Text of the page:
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Making Bretton Woods Work for Africa

The recent push to reform the global financial architecture creates an opportunity to build a more inclusive system that matches Africa’s aspirations, accelerates the green transition, and advances development objectives. Most importantly, such a system must provide equal access to reliable and affordable capital.

CAMBRIDGE – Last June, during French President Emmanuel Macron’s Summit for a New Global Financing Pact in Paris, Kenyan President William Ruto warned that the World Bank and the International Monetary Fund are “hostage” to the world’s wealthiest countries and unable to meet the development challenges facing the Global South. Echoing United Nations Secretary-General António Guterres’s call to reform the “morally bankrupt global financial system” that “perpetuates poverty and inequalities,” Ruto proposed creating a new multilateral institution that is fit for purpose and treats all member countries as equals.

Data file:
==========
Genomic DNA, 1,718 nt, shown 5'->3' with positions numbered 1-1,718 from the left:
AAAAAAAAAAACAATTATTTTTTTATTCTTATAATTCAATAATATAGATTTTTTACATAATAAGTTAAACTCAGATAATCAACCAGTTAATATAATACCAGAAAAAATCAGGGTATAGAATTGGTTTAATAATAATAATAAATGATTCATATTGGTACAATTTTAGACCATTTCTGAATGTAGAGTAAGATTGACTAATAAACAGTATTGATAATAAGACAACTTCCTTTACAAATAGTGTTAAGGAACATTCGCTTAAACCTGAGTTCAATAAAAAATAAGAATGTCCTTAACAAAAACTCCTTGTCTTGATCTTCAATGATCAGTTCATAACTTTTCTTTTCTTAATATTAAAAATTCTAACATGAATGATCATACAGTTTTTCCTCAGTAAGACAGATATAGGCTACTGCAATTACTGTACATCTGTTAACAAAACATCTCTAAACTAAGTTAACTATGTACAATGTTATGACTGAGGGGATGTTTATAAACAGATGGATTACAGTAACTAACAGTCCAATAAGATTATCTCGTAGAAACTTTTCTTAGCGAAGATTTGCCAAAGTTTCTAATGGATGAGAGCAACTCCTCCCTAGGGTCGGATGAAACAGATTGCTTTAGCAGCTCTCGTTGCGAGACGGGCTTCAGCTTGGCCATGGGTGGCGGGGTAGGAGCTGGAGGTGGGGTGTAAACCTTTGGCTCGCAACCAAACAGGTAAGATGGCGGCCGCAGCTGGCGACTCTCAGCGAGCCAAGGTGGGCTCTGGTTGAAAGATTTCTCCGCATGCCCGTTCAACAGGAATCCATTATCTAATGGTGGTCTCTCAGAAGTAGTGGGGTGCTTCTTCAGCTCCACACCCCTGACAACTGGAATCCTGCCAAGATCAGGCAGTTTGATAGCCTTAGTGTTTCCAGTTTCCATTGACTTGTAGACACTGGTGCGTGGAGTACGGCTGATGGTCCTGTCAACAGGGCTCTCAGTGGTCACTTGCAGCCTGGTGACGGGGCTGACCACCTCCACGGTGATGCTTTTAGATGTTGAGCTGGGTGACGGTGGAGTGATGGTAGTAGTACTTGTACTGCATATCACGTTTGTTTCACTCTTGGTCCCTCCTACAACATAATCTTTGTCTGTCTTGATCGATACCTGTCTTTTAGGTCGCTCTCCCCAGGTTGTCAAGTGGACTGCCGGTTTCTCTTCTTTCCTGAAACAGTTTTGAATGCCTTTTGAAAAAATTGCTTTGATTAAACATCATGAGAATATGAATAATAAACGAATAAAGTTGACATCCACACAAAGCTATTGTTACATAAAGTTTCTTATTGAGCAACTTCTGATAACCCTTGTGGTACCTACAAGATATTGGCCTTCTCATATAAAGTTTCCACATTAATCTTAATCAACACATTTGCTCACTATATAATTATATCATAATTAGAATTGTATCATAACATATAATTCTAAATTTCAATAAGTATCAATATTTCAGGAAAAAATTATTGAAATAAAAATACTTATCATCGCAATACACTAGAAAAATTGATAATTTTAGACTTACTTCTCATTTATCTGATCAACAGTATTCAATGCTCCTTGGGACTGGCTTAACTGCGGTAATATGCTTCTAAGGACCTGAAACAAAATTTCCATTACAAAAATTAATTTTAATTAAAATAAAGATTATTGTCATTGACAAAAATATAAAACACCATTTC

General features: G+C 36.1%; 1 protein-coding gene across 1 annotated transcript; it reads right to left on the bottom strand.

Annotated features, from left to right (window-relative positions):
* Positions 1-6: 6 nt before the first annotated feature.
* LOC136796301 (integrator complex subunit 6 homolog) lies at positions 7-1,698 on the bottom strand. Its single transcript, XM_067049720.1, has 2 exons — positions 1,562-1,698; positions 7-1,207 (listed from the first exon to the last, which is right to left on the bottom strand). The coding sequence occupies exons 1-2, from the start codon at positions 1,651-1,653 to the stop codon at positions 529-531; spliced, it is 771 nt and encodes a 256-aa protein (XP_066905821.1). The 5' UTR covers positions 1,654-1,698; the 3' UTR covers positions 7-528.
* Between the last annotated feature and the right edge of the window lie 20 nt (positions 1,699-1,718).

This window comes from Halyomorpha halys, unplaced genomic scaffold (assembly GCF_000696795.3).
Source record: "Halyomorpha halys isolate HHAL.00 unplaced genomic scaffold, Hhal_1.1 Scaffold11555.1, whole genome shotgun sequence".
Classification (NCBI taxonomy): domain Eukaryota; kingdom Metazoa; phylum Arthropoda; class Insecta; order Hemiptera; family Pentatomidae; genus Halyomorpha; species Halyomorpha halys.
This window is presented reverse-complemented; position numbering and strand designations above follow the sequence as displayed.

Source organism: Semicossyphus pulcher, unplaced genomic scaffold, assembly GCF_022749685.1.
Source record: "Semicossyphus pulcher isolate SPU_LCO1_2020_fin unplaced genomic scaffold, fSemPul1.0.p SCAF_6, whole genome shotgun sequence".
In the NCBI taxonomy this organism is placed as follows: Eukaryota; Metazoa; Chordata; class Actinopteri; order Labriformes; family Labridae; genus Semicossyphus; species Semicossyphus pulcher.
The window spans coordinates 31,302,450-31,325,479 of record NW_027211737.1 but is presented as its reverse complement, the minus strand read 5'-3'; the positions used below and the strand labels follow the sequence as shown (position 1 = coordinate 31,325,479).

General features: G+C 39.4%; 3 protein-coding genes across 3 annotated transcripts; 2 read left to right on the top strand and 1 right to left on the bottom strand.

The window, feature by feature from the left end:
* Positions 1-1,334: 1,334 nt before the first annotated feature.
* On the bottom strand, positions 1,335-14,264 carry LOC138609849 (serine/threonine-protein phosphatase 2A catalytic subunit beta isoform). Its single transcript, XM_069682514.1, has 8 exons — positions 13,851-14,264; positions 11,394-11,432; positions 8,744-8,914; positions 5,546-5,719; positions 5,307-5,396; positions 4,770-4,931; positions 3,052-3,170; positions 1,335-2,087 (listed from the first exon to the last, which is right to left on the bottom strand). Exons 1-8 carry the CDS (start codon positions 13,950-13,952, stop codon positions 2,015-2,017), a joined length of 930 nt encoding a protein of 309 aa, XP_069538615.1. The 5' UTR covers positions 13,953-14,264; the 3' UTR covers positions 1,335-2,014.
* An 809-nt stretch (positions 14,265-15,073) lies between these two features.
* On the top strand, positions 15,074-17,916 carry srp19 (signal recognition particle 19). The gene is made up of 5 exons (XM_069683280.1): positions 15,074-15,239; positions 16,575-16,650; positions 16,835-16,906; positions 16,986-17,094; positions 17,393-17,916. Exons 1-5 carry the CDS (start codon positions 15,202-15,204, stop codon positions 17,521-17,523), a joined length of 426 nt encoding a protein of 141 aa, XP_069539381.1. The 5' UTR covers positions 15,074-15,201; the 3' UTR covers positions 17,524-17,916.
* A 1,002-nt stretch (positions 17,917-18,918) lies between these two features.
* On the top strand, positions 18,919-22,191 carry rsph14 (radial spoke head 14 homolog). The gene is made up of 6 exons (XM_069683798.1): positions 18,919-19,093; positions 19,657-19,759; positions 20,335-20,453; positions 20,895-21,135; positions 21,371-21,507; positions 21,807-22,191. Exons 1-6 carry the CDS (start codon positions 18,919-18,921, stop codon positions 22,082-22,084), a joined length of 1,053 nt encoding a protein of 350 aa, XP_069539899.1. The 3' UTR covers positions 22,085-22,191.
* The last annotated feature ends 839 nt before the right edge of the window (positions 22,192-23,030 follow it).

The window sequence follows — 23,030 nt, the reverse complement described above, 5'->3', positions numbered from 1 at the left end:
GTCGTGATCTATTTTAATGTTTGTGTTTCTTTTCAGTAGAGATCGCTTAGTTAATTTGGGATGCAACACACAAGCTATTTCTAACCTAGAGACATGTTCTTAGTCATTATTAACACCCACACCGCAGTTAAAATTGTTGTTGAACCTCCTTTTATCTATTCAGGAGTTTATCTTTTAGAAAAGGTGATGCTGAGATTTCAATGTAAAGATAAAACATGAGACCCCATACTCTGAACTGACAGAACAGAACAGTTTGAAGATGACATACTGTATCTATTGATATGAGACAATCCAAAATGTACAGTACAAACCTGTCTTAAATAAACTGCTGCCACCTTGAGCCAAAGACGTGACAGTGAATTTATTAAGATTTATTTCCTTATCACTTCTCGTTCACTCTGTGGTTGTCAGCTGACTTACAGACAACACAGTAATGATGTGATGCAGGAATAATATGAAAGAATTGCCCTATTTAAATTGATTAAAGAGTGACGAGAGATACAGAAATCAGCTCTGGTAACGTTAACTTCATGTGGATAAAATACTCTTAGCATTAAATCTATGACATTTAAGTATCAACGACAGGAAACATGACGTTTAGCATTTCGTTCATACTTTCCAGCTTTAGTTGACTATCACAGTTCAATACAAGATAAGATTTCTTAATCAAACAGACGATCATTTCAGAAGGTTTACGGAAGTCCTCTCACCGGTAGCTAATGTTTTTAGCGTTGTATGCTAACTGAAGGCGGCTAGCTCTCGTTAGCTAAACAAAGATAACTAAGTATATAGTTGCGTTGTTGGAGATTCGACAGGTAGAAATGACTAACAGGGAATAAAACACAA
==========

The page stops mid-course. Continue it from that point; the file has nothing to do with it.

More than any other region, Africa has borne the brunt of the dysfunction embedded in the world’s financial architecture. Despite decades of engagement with the Bretton Woods system, the continent suffers stubbornly high unemployment and poverty rates, even as living standards have improved elsewhere in the developing world.

The latest reform push for the Bretton Woods institutions creates an opportunity to build a more inclusive global financial system that matches Africa’s aspirations, accelerates the transition to a net-zero world, and advances development objectives more broadly. Such a transformation has become essential as the world economy contends with the mounting effects of climate change, and as major geopolitical shifts threaten to accelerate global fragmentation.